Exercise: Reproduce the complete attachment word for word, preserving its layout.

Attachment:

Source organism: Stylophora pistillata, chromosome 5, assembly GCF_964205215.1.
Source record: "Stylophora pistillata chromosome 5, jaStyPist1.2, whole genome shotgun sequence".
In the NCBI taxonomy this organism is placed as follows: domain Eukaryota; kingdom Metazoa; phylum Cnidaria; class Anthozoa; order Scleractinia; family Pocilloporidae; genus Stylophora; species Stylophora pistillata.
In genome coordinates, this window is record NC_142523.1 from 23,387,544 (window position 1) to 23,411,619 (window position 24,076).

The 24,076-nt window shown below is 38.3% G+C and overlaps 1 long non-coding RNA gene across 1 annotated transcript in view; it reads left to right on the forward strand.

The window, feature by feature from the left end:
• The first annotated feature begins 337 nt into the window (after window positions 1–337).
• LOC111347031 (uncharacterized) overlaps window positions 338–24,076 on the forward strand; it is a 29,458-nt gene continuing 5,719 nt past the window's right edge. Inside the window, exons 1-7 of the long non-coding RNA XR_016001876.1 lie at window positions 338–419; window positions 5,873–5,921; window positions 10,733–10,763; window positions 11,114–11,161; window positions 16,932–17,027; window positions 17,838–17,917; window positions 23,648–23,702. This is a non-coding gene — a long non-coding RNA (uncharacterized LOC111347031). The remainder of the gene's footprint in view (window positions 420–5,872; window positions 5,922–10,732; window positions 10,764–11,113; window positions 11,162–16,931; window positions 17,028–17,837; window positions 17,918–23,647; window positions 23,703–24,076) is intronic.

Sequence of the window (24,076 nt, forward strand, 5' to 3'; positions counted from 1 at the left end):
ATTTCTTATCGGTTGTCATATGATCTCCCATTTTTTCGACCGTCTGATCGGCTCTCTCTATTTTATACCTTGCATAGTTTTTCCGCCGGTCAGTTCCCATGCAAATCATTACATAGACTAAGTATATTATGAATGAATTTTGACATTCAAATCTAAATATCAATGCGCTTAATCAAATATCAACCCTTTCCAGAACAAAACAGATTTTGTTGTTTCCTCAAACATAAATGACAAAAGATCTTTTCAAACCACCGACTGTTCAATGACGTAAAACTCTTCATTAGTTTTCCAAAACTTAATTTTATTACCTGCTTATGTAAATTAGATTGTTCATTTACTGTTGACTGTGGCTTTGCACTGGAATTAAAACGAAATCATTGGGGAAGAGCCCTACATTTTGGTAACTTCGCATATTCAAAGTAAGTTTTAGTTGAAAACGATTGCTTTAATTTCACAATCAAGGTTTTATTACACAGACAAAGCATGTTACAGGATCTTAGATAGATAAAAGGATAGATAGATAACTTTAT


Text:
Source organism: Stylophora pistillata, chromosome 5, assembly GCF_964205215.1.
Source record: "Stylophora pistillata chromosome 5, jaStyPist1.2, whole genome shotgun sequence".
In the NCBI taxonomy this organism is placed as follows: domain Eukaryota; kingdom Metazoa; phylum Cnidaria; class Anthozoa; order Scleractinia; family Pocilloporidae; genus Stylophora; species Stylophora pistillata.
In genome coordinates, this window is record NC_142523.1 from 23,387,544 (window position 1) to 23,411,619 (window position 24,076).

The 24,076-nt window shown below is 38.3% G+C and overlaps 1 long non-coding RNA gene across 1 annotated transcript in view; it reads left to right on the forward strand.

The window, feature by feature from the left end:
• The first annotated feature begins 337 nt into the window (after window positions 1–337).
• LOC111347031 (uncharacterized) overlaps window positions 338–24,076 on the forward strand; it is a 29,458-nt gene continuing 5,719 nt past the window's right edge. Inside the window, exons 1-7 of the long non-coding RNA XR_016001876.1 lie at window positions 338–419; window positions 5,873–5,921; window positions 10,733–10,763; window positions 11,114–11,161; window positions 16,932–17,027; window positions 17,838–17,917; window positions 23,648–23,702. This is a non-coding gene — a long non-coding RNA (uncharacterized LOC111347031). The remainder of the gene's footprint in view (window positions 420–5,872; window positions 5,922–10,732; window positions 10,764–11,113; window positions 11,162–16,931; window positions 17,028–17,837; window positions 17,918–23,647; window positions 23,703–24,076) is intronic.

Sequence of the window (24,076 nt, forward strand, 5' to 3'; positions counted from 1 at the left end):
ATTTCTTATCGGTTGTCATATGATCTCCCATTTTTTCGACCGTCTGATCGGCTCTCTCTATTTTATACCTTGCATAGTTTTTCCGCCGGTCAGTTCCCATGCAAATCATTACATAGACTAAGTATATTATGAATGAATTTTGACATTCAAATCTAAATATCAATGCGCTTAATCAAATATCAACCCTTTCCAGAACAAAACAGATTTTGTTGTTTCCTCAAACATAAATGACAAAAGATCTTTTCAAACCACCGACTGTTCAATGACGTAAAACTCTTCATTAGTTTTCCAAAACTTAATTTTATTACCTGCTTATGTAAATTAGATTGTTCATTTACTGTTGACTGTGGCTTTGCACTGGAATTAAAACGAAATCATTGGGGAAGAGCCCTACATTTTGGTAACTTCGCATATTCAAAGTAAGTTTTAGTTGAAAACGATTGCTTTAATTTCACAATCAAGGTTTTATTACACAGACAAAGCATGTTACAGGATCTTAGATAGATAAAAGGATAGATAGATAACTTTAT